Tuesday, February 12, 2008

Stressed Out? Four Ways to Beat It

After rolling over to look at the clock, you realize you overslept. Now you're late. It's out the door and on the freeway. Traffic is crawling. In the midst of bumper to bumper traffic you spill coffee in your lap. What an awful start to your day. By the time you walk in the door at work your neck and shoulders are tight and a headache is coming on.

Stress...we all feel it. We know it's bad for us. In fact, stress has been linked to high blood pressure, heart attack, stroke, insomnia and headaches.

Wouldn't it be great to have a "time out" button? Just like the Staples Easy Button on the commercials. Push the button and the world leaves you alone for ten minutes. What a great idea! But since that won't be happening any time soon, how can we handle stress? How can we take a bad day and turn it around?

First, we need to realize that stress is not the circumstance we are in, but it is our body's response to the circumstance. That's why two people can both get cut off in traffic, one starts yelling and screaming and the other one is unfazed. Each person's body reacted differently. We can learn to change our reaction. When we feel ourselves getting stressed, instead of dwelling on it, try some of these ides and see if you feel calmer.

Music - Music has a physiological effect. If you're stuck in traffic, turn on the radio or pop in a CD. I know this sounds quite simplistic, but I've used it and it works.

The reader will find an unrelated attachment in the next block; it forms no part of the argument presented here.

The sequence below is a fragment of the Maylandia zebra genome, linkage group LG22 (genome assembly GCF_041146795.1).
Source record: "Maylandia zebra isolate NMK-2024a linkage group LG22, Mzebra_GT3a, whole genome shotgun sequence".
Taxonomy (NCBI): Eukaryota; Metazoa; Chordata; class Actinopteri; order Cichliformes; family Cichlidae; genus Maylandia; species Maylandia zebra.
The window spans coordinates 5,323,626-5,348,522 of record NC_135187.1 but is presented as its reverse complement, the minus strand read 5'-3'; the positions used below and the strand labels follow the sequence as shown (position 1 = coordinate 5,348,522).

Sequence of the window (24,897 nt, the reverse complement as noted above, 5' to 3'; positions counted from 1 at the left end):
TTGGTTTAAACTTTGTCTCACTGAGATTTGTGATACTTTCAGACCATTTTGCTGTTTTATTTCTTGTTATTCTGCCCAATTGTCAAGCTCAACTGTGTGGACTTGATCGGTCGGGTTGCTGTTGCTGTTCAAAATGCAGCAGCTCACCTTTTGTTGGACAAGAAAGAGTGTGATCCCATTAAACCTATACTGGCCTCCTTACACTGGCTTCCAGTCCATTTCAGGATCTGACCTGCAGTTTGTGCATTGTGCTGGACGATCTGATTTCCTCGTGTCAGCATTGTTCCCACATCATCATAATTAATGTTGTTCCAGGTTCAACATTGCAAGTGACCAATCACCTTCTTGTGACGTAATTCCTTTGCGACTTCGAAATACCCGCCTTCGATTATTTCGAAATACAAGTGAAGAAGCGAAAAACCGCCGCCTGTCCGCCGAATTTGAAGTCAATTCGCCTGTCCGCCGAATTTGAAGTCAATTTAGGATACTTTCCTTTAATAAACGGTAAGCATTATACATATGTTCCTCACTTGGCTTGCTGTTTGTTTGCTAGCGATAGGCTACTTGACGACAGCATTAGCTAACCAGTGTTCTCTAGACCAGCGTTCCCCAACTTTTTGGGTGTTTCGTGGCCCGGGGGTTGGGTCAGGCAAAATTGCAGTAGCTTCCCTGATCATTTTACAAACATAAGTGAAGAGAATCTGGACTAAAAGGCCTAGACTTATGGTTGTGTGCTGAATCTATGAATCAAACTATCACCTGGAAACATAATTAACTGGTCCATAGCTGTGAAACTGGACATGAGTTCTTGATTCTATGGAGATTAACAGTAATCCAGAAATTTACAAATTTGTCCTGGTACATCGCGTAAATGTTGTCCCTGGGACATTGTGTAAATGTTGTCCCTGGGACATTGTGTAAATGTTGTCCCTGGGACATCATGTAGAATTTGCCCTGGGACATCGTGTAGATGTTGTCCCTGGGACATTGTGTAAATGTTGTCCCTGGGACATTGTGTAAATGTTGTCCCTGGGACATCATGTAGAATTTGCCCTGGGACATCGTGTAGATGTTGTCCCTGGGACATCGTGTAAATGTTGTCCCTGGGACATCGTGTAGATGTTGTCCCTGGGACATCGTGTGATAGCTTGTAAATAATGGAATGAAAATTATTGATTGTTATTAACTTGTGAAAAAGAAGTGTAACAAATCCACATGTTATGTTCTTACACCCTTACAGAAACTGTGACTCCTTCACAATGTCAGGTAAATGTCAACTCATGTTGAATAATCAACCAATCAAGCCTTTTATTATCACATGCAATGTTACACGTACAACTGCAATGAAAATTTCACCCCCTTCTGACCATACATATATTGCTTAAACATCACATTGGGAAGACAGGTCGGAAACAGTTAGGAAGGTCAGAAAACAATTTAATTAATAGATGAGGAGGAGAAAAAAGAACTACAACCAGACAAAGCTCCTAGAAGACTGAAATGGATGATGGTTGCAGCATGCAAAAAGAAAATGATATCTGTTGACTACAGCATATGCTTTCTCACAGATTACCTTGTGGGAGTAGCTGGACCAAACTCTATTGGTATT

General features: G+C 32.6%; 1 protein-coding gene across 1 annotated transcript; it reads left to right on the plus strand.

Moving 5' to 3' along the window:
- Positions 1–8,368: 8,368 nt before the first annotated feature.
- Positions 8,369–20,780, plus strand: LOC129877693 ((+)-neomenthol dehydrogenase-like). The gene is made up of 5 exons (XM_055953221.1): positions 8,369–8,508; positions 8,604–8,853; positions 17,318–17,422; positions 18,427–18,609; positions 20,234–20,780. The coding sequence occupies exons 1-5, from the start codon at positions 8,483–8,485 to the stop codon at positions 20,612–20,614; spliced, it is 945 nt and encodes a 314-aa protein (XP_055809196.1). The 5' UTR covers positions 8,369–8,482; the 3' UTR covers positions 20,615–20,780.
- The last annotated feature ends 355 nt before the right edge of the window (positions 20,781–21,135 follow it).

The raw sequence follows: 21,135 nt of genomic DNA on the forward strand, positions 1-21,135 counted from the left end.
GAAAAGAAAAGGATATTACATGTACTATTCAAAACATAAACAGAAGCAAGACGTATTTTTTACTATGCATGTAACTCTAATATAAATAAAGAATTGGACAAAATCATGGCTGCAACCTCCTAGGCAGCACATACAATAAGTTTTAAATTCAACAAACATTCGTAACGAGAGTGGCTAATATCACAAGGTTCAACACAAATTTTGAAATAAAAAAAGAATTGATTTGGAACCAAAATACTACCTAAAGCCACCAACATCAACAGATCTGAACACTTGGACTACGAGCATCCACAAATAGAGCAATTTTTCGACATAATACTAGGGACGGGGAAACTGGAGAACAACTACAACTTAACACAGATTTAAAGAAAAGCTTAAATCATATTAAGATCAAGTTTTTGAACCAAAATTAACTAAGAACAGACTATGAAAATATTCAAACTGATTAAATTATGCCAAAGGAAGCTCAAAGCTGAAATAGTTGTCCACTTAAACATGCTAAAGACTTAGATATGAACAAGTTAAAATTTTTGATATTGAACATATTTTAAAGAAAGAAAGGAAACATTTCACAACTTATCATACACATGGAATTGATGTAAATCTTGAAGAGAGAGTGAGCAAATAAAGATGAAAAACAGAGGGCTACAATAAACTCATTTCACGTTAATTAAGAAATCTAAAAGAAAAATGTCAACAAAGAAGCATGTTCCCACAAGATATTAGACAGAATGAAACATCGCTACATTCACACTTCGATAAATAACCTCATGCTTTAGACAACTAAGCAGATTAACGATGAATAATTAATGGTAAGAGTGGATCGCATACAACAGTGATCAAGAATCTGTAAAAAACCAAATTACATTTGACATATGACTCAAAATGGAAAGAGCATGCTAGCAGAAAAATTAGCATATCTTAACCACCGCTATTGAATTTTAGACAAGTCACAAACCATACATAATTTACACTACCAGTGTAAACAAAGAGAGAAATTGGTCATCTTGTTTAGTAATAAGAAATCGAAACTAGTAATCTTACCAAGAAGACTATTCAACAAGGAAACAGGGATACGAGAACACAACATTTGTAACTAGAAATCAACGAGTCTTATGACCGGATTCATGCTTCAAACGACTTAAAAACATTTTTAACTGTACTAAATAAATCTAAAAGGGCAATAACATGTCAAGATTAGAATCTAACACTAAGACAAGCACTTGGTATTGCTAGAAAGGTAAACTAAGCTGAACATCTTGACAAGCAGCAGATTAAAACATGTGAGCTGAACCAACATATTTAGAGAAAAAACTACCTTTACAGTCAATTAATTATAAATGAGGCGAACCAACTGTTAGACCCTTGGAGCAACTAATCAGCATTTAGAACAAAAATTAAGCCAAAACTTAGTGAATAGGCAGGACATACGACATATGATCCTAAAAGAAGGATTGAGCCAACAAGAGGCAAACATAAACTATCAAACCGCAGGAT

Quiet Time - An uninterrupted ten minutes works wonders. Turn off the phone. Get away from the computer. Make yourself inaccessible for those ten minutes. It's amazing how the stress can melt away when you know nobody is going to bother you.

Breathe - Long, slow, deep breaths help lower heart rate and adrenaline and cortisol levels. A few minutes of that creates a physical change that relaxes us.

Exercise - Don't forget the benefits of exercise. And it doesn't have to be intense exercise. A 15 minute walk can have powerful effect on our ability to handle stress.

If your job is contributing to the stress in your life, try using your coffee break as a stress management tool. Use that time to take a walk. Not only will you see health benefits, you'll notice an increased ability to handle those stressful situations and you'll feel more inner calm.

Stress doesn't have to get the better of us. We can make a conscious choice to react differently. Try it for yourself.

Lynn Smith is a health and wellness coach with Health Coach Team. Get your free report: "10 Energy Zappers and How to Eliminate Them" at http://www.healthcoachteam.com

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